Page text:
Lecture 05 | 09/20 Interactions between nucleic acids and proteins

2022/09/20 10:24 AM posted in  BIO105   comments
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Poll everywhere

Question 1

Radiodurans = radiation endurance

Immunoflurescence is used to for location but not for content.
MS is powerful but we just want to measure one protein.
Northern blot is for amino acid.

Question 2

RecA is for DNA recombination for DNA repair. So after they finish fixing the DNA, their amount decrease.

The interaction between proteins or between proteins and nucleic acids are energetically favorable.

Question 3

Answer is D.

Question 4

Answer is C. D and E negatively charger. H and K positively charged.

Specific interaction with no matter major or minor grooves. Non-specific interaction with phosphate sugar backbone.

  1. Hydrogen bonding between alpha helix and minor groove. In the minor groove, the hydrogen bonding is symmetrical, but in the major bonding, it does matter.
  2. If we see interaction in the major groove, we may think it is specific interaction.
  3. We should not forget non-specific interactions like ionic interaction with negatively charged backbones or hydrogen bonding with the sugar.
  4. The yellow residue in the figure could be some sort of ion. Could be magnesium, could be calcium. Which are stablizing the structure of the protein through electrostatic interactions.

Techniques Measuring Interactions between Nucleic Acids and Proteins

Nucleic Acid- Protein Interactions

  • EMSA/gel shift
  • DNase footprinting
  • chromatin immunoprecipitation (ChIP)

Protein-protein Interaction

  • co-immunoprecipitation
  • pull-downs
  • yeast two-hybrid assays (will talk about in Unit 3)

Electrophoretic mobility shift assay (EMSA, or gel shift)

Tell if a protein bind to a nucleic acid sequence.

  • Use a labeled piece of DNA
  • Incubate with your protein of interest
  • After non-denaturing gel electrophoresis of your samples, look for a complex that
    migrates more slowly than the probe. This indicates binding.

Another Example of an EMSA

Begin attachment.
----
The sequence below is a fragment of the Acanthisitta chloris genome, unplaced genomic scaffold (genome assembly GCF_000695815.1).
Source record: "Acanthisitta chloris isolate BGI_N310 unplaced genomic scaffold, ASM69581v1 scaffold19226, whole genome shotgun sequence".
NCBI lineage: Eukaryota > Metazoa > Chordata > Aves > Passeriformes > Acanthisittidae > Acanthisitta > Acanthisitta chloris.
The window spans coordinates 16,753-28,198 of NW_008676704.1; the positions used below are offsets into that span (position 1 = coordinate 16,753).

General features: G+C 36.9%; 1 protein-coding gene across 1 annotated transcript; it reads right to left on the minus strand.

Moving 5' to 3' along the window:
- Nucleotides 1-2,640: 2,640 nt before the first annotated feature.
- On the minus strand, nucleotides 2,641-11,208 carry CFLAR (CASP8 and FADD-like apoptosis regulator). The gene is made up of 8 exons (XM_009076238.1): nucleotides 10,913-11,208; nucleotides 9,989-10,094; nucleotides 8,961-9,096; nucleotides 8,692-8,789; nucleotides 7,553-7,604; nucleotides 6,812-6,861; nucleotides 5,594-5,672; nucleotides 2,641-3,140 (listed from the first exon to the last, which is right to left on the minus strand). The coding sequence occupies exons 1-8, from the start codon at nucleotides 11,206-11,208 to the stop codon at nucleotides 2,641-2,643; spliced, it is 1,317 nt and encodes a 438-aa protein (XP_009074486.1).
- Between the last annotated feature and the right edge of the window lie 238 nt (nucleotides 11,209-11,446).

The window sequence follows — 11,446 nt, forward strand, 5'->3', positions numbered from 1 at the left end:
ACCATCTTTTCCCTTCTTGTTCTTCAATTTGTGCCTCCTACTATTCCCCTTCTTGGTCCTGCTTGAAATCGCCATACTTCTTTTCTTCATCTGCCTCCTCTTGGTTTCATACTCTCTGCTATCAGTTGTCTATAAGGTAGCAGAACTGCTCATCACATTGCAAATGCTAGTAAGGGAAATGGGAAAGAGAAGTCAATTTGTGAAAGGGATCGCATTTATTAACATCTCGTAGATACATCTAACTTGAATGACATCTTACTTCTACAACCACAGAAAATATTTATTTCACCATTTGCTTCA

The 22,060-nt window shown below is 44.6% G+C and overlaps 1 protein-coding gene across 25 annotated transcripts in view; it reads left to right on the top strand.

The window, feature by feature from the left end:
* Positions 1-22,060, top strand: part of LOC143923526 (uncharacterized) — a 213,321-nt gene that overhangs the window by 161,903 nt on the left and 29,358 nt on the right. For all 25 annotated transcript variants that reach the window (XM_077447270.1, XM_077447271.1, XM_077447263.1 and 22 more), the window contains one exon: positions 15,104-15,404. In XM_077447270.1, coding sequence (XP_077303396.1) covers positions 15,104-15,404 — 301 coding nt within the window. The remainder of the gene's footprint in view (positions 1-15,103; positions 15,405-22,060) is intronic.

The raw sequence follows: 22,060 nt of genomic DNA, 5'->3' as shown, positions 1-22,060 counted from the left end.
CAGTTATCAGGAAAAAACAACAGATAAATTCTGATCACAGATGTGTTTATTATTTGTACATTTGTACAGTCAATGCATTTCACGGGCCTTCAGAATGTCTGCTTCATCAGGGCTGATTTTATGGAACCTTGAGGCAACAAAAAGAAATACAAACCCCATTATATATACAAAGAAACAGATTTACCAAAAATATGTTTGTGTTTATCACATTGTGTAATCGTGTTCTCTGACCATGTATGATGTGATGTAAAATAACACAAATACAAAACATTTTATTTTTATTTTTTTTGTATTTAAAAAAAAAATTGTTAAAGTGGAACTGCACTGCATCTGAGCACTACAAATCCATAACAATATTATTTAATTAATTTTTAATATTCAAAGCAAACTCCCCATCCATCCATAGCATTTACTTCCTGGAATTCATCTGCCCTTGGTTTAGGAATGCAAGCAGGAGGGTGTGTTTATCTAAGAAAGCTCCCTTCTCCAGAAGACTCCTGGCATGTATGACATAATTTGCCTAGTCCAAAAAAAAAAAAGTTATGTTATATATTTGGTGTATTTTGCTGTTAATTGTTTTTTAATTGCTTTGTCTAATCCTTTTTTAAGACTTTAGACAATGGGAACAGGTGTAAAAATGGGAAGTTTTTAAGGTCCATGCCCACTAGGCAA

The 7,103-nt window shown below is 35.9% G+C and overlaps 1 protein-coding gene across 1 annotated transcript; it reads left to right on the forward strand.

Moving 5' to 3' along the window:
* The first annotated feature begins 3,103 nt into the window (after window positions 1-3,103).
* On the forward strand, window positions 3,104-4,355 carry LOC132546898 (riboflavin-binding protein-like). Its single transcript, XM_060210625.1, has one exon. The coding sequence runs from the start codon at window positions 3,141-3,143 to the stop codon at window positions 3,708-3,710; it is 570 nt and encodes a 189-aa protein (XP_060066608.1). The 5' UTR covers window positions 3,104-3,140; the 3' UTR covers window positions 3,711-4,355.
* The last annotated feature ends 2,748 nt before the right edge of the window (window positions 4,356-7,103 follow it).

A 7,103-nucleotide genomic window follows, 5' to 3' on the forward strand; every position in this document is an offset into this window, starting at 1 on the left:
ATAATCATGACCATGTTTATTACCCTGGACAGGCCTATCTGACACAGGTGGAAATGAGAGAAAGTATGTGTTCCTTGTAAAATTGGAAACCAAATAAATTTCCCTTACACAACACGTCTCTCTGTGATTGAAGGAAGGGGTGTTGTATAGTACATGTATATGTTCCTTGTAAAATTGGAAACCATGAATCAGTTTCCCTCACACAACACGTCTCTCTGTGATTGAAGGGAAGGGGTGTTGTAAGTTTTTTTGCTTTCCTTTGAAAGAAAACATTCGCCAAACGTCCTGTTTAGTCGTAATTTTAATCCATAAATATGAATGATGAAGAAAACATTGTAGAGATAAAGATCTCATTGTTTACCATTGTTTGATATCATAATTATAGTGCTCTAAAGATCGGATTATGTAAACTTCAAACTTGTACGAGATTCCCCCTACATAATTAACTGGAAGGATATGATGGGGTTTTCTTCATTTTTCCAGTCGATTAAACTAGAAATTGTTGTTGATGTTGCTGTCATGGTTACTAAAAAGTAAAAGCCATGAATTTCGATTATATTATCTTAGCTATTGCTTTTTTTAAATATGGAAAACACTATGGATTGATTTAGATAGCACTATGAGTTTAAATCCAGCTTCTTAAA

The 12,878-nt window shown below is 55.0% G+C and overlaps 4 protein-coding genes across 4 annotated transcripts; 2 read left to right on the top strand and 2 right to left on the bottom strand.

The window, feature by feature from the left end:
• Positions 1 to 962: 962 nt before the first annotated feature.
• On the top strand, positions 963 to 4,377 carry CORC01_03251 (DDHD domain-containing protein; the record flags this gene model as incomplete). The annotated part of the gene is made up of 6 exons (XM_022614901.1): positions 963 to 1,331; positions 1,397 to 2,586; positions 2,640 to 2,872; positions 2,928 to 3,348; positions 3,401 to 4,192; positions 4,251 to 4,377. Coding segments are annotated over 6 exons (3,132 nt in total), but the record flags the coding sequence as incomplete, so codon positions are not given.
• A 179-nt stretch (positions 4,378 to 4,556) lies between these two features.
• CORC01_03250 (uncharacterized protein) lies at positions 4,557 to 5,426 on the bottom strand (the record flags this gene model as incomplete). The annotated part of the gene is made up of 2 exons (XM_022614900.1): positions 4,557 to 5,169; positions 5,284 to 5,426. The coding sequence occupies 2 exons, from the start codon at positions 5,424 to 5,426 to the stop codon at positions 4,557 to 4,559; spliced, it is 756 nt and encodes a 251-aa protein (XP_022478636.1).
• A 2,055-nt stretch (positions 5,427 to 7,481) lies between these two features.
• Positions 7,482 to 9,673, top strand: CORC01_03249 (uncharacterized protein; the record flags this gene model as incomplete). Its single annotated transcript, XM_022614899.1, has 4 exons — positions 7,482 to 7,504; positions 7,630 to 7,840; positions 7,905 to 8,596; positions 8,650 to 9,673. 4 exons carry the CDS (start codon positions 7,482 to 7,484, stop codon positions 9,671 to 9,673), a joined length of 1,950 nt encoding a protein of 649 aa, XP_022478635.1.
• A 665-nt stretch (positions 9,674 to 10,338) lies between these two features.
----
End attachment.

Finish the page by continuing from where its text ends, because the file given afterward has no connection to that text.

The competitor is not labeled, so we cannot see it.

DNase Footprinting

Focusing on the specific sequences.

- Incubate DNA + protein with DNaseI

  • Separate the fragments by gel electrophoresis
  • Compare to a sequencing ladder created by Sanger sequencing of the DNA fragment
  • ‘Footprint’ = protected regions of DNA

An Example of DNase Footprinting

If we find the region, then we can use gel shift to confirm.

Chromain Immunoprecipitation(ChIP)

Can detect if a protein bind to a specific DNA sequence in living cells

  • Use a chemical to covalently link protein and DNA • Isolate DNA and chop into small (~100-200 nt) fragments
  • Immunoprecipitate the protein-DNA complexes with an antibody specific to protein of interest • Reverse crosslink and purify the DNA
  • Analyze the DNA by PCR, microarray, or next-generation sequencing

Communoprecipitation assay

The principle is like ChIP.
Is used when we want to know what proteins bind to a specific protein of interest.

  • Gently isolate proteins
  • Precipitate your protein with bead-bound antibodies that recognize it
  • Other interacting proteins stay associated with the beads
  • Wash away non-interacting proteins
  • Elute your protein + interacting protein from beads
  • Identify the other proteins (western blotting, mass spectrometry)

Using Epitope Tags in "Pull-down" Experiments

  • Immunoprecipitation using an antibody that recognizes a tag on a protein (GST, FLAG, Myc, HA)
  • Identify the other proteins (this slide shows the use of mass spectrometry)